From April to August, when tropical fruit is in season, fruit exports generate the highest revenues each year. During 1Q15, Thai fruit exports still grew 6.9 percent YoY, to USD232.9 million, bucking the overall export trend that had contracted 4.7 percent YoY. This upbeat performance reveals the potential of Thai fruit that can earn high revenues if given sufficient support.
Thai fresh fruit is unrivaled by fruit from other exporters, thereby giving us a competitive position to tap into international markets. Global demand for fresh fruit is huge. Producers and exporters of the US, Europe and Japan, albeit with more highly developed production and processing technologies, also sell fresh/dried/chilled/frozen fruit, generating higher income than processed fruit.
Taking a look at our own fruit shipments, processed fruit garners up to 57 percent of Thai fresh and processed fruit exports. This means that with only 43 percent of exports being fresh fruit, opportunities are ample for us to expand sales by focusing on maintaining their original flavor, texture and freshness. Our fresh fruit exports are relatively small, but it should be noted that dried and frozen products spoil the strongest asset of Thai fruit: flavor.
Thus, it is evident that marketing could improve the prospects for Thai fruit. Exporters could penetrate new markets to release oversupply at certain time of year. They might also consider strategizing to capitalize on the US's robust economic growth as well as revitalized buying power of Europe and elsewhere. Such directions could help lower risk for fruit producers that may have suffered from the economic slowdowns in such major markets as China. It would also assist in sustainable growth for Thai fruit exports. KResearch forecasts that more output in 2015 may spur record-high shipments of Thai fresh/dried/chilled/frozen fruit, whereby the total value will likely exceed USD1.36 billion, 7.2 percent higher than the USD1.27 billion of last year's sales which was equivalent to 20-percent growth.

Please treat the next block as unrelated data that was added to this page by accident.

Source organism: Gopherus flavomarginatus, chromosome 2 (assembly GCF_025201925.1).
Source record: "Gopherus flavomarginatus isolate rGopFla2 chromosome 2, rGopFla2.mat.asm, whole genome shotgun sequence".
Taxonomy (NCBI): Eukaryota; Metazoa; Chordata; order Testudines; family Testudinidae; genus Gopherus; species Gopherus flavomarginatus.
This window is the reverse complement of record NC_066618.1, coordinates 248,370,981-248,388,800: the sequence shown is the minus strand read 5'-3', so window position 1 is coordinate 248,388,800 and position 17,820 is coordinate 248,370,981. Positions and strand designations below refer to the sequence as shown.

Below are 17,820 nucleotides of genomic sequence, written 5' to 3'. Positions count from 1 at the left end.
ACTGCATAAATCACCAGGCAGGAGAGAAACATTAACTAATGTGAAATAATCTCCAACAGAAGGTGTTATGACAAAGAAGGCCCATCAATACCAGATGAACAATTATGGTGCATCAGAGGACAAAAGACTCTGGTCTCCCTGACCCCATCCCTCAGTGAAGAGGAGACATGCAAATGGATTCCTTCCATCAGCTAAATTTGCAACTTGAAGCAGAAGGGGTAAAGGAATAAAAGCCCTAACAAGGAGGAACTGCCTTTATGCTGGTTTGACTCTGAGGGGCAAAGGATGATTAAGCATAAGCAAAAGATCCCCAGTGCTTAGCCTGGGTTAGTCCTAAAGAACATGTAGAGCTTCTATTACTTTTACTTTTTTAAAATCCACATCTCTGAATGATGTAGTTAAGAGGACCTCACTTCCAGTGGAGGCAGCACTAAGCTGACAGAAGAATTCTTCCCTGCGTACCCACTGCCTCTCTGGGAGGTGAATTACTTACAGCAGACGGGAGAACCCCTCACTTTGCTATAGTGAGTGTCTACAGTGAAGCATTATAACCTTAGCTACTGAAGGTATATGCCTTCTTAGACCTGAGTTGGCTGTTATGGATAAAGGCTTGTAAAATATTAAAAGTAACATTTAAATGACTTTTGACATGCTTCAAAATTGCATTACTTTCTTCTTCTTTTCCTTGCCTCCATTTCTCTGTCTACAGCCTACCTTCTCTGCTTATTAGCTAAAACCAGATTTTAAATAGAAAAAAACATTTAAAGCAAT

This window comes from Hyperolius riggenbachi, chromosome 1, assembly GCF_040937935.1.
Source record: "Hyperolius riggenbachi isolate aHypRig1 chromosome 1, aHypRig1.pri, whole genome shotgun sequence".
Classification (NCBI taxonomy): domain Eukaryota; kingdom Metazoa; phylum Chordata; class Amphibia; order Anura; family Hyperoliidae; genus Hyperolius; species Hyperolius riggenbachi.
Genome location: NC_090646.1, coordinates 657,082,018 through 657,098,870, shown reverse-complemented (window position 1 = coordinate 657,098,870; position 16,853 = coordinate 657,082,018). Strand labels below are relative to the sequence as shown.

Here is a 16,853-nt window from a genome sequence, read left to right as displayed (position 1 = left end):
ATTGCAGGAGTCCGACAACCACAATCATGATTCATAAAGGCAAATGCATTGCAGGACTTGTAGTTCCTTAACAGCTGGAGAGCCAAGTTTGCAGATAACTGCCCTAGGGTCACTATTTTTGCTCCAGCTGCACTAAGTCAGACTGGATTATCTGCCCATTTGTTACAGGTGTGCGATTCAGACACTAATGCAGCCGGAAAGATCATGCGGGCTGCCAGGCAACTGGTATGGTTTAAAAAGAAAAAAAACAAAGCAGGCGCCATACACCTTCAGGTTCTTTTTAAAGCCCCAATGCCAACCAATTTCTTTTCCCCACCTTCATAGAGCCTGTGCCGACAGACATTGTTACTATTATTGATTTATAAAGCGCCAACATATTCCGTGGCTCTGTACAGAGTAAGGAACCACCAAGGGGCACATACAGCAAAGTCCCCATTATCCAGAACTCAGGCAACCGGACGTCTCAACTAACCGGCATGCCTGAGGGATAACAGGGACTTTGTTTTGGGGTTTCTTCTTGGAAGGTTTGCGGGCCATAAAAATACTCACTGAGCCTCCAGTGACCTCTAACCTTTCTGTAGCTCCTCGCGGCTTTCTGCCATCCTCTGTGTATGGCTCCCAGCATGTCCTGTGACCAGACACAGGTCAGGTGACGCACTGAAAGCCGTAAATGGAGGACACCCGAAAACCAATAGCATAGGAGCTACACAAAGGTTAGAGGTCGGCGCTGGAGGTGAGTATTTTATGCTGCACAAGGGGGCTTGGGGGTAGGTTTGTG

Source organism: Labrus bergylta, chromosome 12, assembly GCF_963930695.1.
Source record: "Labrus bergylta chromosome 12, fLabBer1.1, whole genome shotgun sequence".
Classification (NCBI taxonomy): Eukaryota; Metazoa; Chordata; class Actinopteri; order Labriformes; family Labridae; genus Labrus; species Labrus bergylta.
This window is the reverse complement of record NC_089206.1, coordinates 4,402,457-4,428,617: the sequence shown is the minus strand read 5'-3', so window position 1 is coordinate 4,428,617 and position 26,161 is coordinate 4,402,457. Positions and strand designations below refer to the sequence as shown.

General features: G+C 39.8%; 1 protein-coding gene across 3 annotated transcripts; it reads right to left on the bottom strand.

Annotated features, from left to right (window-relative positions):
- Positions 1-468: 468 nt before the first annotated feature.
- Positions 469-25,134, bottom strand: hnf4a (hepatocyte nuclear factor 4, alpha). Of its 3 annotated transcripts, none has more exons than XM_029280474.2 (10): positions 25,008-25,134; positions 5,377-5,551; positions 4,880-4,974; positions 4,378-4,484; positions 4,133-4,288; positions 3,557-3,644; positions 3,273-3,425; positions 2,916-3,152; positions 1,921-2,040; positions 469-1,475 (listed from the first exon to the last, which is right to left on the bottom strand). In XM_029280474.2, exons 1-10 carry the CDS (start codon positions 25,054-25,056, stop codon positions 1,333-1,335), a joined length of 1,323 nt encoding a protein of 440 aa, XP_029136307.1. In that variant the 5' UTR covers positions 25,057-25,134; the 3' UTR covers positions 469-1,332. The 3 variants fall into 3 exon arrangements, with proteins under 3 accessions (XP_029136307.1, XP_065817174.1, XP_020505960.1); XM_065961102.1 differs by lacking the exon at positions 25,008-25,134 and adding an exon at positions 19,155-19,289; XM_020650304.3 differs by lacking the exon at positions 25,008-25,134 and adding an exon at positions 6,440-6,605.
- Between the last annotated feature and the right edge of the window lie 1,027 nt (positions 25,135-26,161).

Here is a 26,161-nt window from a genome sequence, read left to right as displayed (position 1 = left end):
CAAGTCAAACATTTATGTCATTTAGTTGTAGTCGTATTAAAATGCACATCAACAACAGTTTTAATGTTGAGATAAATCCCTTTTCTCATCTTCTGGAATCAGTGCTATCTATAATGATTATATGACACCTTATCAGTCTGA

To secure a sustainable share of foreign markets, Thai producers need to optimize their entire supply chains and thereby add distinction to our products, extending their reach to markets beyond Asia. This would likely require streamlining in all processes, from harvesting, to processing and on to logistics. Better packaging could lengthen freshness, as would modern processing with cutting-edge approaches.
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